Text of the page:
This might be me nit-picking, but I don’t like how the module always changes in the middle of a song. I chose my module, let me stick with it! This problem is easily solved by simply playing in Free-Play mode in the sub menu. The modules also don’t feel like anything special. Most of the ones I have unlocked so far are from previous games; they’ve been recycled over and aren’t “new” to me.
One thing I absolutely did not like while playing through the story was that you couldn’t fail any songs. In the free-play mode, if you royally mess up, you fail the song. In the story mode, if I made a mistake I didn’t feel like I had to pay for it. I still cleared the song and still somehow managed to get all my Voltage items. Taking away the challenge of the game made me enjoy it slightly less. It also hindered my learning. I can clearly see where I mess up, but unless I’m kicked out of the song, I felt like I couldn’t really improve my own playing skills. Removing the challenge can work positively to help open the game to new comers, but I want to unlock my item from the Overclocking challenge because of my skill, not because my module had +30% aura bonus.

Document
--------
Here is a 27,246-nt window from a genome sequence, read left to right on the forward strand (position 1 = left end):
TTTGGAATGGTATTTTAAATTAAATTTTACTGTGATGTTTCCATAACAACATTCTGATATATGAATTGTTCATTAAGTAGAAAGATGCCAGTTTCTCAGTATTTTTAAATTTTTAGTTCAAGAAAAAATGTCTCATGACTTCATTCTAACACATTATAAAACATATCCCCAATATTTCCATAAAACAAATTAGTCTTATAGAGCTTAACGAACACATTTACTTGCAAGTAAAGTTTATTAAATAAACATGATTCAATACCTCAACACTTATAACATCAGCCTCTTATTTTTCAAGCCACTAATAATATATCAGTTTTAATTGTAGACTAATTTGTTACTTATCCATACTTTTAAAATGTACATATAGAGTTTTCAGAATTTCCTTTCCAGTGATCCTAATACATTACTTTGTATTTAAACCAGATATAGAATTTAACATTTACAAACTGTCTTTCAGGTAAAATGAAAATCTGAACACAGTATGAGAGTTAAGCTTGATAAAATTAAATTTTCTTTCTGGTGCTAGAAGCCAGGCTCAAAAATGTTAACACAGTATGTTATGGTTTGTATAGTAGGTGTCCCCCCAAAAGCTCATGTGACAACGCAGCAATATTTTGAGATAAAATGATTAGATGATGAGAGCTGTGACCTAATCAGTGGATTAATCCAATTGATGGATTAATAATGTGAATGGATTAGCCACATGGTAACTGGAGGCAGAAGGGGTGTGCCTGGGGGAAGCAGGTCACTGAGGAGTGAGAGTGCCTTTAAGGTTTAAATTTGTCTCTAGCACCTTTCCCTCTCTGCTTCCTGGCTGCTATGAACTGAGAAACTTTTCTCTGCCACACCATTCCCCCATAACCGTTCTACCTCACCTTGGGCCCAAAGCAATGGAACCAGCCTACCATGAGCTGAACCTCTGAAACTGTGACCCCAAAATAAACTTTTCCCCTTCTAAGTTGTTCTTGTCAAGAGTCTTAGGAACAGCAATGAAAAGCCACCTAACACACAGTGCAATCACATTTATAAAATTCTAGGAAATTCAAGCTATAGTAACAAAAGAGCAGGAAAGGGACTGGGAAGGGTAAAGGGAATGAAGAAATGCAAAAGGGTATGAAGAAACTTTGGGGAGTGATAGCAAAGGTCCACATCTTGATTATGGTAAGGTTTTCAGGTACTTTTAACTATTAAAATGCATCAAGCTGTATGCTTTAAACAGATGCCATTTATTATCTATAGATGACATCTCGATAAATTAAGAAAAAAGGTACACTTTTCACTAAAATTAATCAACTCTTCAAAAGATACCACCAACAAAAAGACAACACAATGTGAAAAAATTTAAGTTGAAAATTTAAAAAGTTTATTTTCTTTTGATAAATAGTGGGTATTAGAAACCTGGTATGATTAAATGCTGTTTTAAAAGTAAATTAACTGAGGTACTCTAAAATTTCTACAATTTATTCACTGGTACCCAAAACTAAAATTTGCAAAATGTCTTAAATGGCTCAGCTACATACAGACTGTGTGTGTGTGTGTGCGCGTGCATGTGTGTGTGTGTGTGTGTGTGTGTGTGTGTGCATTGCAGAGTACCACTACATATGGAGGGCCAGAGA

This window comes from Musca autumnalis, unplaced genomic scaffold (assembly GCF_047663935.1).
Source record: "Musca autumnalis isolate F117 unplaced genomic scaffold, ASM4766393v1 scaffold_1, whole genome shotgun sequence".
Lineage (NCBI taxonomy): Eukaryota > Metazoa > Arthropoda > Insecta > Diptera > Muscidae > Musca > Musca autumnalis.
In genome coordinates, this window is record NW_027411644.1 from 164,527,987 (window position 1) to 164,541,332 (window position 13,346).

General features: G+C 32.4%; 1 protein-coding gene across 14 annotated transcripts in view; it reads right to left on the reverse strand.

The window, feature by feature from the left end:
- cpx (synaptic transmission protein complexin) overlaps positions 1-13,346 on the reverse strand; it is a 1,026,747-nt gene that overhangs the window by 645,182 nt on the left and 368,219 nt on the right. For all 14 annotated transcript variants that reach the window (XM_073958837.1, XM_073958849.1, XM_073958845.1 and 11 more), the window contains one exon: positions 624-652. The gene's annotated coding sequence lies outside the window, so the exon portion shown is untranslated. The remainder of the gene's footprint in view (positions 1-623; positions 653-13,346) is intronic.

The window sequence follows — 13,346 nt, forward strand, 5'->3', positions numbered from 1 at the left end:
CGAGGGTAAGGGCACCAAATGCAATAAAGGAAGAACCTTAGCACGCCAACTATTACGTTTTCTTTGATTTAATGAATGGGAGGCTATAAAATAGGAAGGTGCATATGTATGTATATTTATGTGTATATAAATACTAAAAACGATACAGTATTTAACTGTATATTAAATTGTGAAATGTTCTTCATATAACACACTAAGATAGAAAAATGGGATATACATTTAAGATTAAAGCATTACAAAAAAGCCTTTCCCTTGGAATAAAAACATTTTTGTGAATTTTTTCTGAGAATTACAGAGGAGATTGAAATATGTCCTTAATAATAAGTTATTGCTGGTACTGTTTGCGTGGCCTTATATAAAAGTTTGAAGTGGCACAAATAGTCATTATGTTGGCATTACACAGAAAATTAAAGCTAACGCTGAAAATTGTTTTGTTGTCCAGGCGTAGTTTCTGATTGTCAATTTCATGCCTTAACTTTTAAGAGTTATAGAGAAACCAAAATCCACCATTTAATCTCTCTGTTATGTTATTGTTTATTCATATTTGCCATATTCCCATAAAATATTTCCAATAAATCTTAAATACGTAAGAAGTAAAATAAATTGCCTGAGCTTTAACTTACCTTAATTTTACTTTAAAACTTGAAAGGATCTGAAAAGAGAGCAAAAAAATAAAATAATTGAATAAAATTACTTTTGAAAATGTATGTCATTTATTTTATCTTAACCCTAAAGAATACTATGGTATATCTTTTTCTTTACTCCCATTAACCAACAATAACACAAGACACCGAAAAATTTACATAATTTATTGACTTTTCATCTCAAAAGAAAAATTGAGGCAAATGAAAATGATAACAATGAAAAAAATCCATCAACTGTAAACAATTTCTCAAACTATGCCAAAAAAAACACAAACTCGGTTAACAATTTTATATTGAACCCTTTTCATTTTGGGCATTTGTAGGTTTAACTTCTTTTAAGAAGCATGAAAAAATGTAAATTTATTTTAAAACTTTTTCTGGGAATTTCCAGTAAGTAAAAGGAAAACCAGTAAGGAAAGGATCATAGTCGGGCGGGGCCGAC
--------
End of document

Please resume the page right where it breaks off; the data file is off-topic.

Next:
I don’t think the game was worth the $50 price tag it came with since the playlist was so limited. Especially since more content is going to be added through DLC. Personally, I would wait for it to go on sale or pick it up used. However, the game has high replay value so you’ll find yourself playing around with it for a while, if only to unlock all items and modules (which, if you have the money, you can just buy), and to see what else the game has to offer. I noticed that Extreme difficulty songs do have some tricks up their sleeves so they are worth checking out. There are also fun features to play around with like the Photo Studio and Concert Editor.
Have you picked up this title yet? What do you think of the game? Let me know in the comments.